Eurozone confidence figures are also due out for October, but given the economic back drop it is unlikely they will provide much comfort with industrial confidence expected to slip further to -7, while economic confidence is expected to slip to 93 from 95.
In the UK yesterday’s CBI business optimism and industrial orders plummeted by much more than expected highlighting the overhang of the crisis in Europe on output in the UK sending the pound plunging. Today’s CBI sales numbers aren’t expected to offer much comfort either with expectations of a decline to -16 from -15.
Growth in the US economy will also be under scrutiny later on in the day with the release of the first incarnation of Q3 GDP with expectations high of a strong rebound from Q2’s 1.3% number to 2.5%. There is a concern that the markets could be setting the bar a touch too high here given some of the shocking manufacturing data seen over the past couple of months. US weekly jobless claims are expected to remain around the 400k so no great shakes there.
EURUSD – the euro pushed higher early this morning the edging up towards the 200 week MA’s at 1.3990. It needs to close above here this week to mark a turnaround, though it could go to 1.4100 which is the 200 day MA. 1.4014 is also 61.8% of the 1.4550/1.3150 down move. The euro needs to break back below 1.3820 to retarget last week’s lows at 1.3650, which is the main obstacle to a test towards 1.3520. The outlook remains for a longer term move towards 1.3050, which is the 61.8% retracement level of the 1.1880/1.4940 up move.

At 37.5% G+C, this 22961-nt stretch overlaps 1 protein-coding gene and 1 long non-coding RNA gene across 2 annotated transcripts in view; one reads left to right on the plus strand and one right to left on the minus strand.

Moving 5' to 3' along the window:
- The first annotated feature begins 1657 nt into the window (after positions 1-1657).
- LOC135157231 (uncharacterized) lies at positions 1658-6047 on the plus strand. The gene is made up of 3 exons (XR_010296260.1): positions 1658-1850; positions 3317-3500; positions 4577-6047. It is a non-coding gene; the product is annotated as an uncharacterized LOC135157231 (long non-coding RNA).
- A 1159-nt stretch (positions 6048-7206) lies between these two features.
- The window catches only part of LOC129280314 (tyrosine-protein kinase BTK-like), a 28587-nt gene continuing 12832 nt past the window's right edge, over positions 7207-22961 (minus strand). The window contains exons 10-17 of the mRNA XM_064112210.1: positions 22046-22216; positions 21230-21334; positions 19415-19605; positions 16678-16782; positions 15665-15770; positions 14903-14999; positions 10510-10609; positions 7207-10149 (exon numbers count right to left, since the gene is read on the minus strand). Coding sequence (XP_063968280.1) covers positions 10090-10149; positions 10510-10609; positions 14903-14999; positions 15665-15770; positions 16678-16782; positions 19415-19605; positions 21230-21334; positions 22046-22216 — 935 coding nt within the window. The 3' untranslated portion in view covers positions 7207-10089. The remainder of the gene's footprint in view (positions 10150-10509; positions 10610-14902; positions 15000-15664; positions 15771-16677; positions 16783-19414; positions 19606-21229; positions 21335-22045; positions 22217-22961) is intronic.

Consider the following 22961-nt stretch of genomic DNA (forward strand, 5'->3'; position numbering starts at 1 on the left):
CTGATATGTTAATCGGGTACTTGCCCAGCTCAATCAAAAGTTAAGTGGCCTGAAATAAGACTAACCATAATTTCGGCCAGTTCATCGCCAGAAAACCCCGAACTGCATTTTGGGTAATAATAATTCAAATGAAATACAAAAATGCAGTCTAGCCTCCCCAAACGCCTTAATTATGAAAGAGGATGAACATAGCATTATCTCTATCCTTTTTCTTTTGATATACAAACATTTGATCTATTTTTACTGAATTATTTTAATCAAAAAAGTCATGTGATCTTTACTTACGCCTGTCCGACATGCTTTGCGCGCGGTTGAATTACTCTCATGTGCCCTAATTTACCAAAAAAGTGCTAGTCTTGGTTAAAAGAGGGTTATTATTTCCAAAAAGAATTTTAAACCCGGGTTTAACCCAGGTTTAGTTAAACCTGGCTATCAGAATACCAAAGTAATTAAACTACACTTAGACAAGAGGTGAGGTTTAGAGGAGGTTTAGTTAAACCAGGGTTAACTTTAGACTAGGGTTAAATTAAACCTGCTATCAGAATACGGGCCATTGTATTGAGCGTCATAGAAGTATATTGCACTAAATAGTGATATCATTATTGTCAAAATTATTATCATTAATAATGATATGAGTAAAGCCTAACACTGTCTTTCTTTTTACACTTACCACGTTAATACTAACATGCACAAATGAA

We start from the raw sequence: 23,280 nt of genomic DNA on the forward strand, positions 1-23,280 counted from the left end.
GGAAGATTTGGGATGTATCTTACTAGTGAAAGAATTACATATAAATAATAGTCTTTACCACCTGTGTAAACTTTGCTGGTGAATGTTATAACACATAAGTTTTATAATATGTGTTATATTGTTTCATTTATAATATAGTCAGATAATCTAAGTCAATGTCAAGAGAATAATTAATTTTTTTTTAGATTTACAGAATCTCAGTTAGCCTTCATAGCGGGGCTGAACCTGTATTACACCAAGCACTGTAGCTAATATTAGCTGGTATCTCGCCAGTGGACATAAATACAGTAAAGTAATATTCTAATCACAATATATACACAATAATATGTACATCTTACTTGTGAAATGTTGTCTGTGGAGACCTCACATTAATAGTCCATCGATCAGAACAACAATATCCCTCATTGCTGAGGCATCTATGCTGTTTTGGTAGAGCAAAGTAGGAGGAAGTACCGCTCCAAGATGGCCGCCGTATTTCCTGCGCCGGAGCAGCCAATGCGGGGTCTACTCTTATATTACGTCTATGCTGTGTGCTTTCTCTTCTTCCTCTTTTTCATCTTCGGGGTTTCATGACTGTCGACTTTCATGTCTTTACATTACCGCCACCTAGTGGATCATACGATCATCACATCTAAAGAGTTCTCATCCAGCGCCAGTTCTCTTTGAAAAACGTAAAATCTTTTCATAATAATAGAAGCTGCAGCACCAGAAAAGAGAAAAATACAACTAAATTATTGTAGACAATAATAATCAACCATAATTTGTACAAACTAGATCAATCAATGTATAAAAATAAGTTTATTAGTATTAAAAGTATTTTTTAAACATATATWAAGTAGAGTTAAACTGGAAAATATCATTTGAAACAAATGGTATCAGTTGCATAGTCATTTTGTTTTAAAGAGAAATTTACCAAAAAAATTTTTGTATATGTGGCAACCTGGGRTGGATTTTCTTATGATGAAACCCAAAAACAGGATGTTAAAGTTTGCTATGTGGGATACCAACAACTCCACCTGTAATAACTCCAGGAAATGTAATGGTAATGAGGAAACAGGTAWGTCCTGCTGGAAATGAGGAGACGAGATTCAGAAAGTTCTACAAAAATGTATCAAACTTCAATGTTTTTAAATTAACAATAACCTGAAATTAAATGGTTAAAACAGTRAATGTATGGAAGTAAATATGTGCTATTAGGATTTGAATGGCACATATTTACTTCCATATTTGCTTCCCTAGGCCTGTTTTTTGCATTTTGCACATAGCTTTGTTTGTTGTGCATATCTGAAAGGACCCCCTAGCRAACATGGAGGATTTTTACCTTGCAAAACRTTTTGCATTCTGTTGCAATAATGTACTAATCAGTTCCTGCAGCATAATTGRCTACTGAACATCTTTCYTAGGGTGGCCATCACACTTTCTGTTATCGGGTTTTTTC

GBPUSD – continues to remain fairly well supported pushing back above 1.6000 yesterday. The pound has potential to head towards 1.6105 which is 61.8% Fibonacci retracement of the down move from 1.6620 to 1.5270. To reopen the downside the pound needs to break back below last week’s 1.5850 resistance which was the 50% retracement of the same move. Back below 1.5850 retargets the 1.5670/80 area as well as last weeks low at 1.5630.
EURGBP – the single currency continues to struggle near the range highs at the 0.8790/00 area and the recent range remains intact with the bias remaining lower. Interim resistance can be found around the 0.8730 area. Only below the 0.8650 area has the potential to see a retest of this month’s lows at 0.8530. A break below 0.8530 looks for a test of 0.8455, 61.8% retracement of the 0.8065/0.9085 up move.
USDJPY – yesterdays new post war low at 75.70 keeps the focus on the downside here, but caution remains the watchword, especially with the Japanese authorities keeping a close eye on the increasing strength of the yen. Further measures to weaken the yen cannot be ruled out. To stabilise in the short term the US dollar needs to get back above 76.40 to retarget 77.00 The recovery in US bond yields, while generating some uplift more hasn’t generated the momentum needed for a move beyond 77.00 let alone 78.00.